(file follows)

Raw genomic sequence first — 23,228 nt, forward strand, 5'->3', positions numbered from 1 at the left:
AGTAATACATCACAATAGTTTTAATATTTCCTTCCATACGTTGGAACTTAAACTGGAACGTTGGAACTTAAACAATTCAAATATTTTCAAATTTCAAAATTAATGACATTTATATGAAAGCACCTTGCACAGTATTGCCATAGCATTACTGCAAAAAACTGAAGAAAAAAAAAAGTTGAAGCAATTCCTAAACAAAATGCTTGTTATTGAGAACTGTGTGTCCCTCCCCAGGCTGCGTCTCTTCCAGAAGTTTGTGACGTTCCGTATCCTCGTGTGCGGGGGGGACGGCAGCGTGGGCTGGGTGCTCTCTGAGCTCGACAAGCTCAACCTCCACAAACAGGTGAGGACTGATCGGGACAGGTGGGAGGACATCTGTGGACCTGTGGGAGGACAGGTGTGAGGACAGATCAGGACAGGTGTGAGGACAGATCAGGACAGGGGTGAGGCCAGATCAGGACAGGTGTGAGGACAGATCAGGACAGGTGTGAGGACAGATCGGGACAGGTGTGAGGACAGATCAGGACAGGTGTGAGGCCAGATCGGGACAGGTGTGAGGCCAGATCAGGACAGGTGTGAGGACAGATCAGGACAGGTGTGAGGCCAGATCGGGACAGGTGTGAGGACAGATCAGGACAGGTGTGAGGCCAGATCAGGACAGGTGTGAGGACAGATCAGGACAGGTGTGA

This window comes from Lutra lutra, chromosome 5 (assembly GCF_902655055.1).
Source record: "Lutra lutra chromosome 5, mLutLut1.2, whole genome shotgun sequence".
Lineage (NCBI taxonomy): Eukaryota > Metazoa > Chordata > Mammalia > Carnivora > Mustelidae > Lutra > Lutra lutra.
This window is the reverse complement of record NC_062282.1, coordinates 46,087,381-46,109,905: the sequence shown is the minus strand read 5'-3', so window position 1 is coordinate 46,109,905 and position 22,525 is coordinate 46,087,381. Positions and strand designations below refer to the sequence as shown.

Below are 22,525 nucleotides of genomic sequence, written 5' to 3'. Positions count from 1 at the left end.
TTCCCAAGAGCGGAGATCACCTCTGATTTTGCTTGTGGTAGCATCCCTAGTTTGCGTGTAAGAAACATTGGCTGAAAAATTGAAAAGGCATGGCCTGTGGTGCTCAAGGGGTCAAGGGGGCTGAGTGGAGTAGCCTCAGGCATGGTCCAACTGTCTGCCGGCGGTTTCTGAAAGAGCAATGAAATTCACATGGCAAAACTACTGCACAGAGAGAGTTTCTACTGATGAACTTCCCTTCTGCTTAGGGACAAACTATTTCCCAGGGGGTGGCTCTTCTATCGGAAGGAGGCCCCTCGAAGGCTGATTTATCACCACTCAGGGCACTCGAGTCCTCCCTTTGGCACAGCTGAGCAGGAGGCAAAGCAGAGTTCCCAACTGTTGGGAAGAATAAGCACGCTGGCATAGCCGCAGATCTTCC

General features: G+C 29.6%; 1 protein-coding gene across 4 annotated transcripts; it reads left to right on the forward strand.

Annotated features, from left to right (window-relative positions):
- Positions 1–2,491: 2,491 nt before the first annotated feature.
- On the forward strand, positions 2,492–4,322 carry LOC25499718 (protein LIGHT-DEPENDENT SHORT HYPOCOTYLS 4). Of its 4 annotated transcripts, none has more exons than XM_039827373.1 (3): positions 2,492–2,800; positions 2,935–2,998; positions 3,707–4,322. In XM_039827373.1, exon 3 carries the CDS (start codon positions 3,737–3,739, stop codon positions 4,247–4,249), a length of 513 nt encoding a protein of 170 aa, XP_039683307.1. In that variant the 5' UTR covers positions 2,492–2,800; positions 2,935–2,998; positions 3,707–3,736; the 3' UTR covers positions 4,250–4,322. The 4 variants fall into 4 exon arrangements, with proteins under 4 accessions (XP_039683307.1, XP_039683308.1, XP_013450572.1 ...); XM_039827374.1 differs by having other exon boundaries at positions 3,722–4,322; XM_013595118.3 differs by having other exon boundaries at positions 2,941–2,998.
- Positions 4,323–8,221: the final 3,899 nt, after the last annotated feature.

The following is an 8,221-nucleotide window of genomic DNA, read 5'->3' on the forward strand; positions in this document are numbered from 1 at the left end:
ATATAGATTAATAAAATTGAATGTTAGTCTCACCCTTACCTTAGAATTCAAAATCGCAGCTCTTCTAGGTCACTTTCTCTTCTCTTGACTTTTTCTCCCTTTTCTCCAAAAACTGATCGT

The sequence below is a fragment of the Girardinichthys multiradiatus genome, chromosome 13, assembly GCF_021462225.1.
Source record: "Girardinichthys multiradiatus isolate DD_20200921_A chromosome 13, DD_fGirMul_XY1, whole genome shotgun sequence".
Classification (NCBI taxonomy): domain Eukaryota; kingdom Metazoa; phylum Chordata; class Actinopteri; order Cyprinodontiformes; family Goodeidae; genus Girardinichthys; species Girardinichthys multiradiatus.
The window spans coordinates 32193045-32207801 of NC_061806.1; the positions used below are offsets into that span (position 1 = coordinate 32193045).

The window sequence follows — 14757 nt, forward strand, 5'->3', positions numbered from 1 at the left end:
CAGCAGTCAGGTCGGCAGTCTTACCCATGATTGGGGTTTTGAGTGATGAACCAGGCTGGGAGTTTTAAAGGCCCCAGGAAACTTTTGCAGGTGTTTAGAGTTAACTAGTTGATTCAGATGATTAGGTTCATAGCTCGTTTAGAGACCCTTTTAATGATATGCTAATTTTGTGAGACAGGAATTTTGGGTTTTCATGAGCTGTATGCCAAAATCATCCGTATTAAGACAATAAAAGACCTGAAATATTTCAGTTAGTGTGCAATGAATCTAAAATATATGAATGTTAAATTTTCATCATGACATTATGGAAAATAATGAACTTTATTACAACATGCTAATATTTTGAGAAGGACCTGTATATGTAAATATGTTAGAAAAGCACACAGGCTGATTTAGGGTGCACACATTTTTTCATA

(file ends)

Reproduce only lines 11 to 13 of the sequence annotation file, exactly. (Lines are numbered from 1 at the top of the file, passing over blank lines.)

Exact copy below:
- Positions 1–2,491: 2,491 nt before the first annotated feature.
- On the forward strand, positions 2,492–4,322 carry LOC25499718 (protein LIGHT-DEPENDENT SHORT HYPOCOTYLS 4). Of its 4 annotated transcripts, none has more exons than XM_039827373.1 (3): positions 2,492–2,800; positions 2,935–2,998; positions 3,707–4,322. In XM_039827373.1, exon 3 carries the CDS (start codon positions 3,737–3,739, stop codon positions 4,247–4,249), a length of 513 nt encoding a protein of 170 aa, XP_039683307.1. In that variant the 5' UTR covers positions 2,492–2,800; positions 2,935–2,998; positions 3,707–3,736; the 3' UTR covers positions 4,250–4,322. The 4 variants fall into 4 exon arrangements, with proteins under 4 accessions (XP_039683307.1, XP_039683308.1, XP_013450572.1 ...); XM_039827374.1 differs by having other exon boundaries at positions 3,722–4,322; XM_013595118.3 differs by having other exon boundaries at positions 2,941–2,998.
- Positions 4,323–8,221: the final 3,899 nt, after the last annotated feature.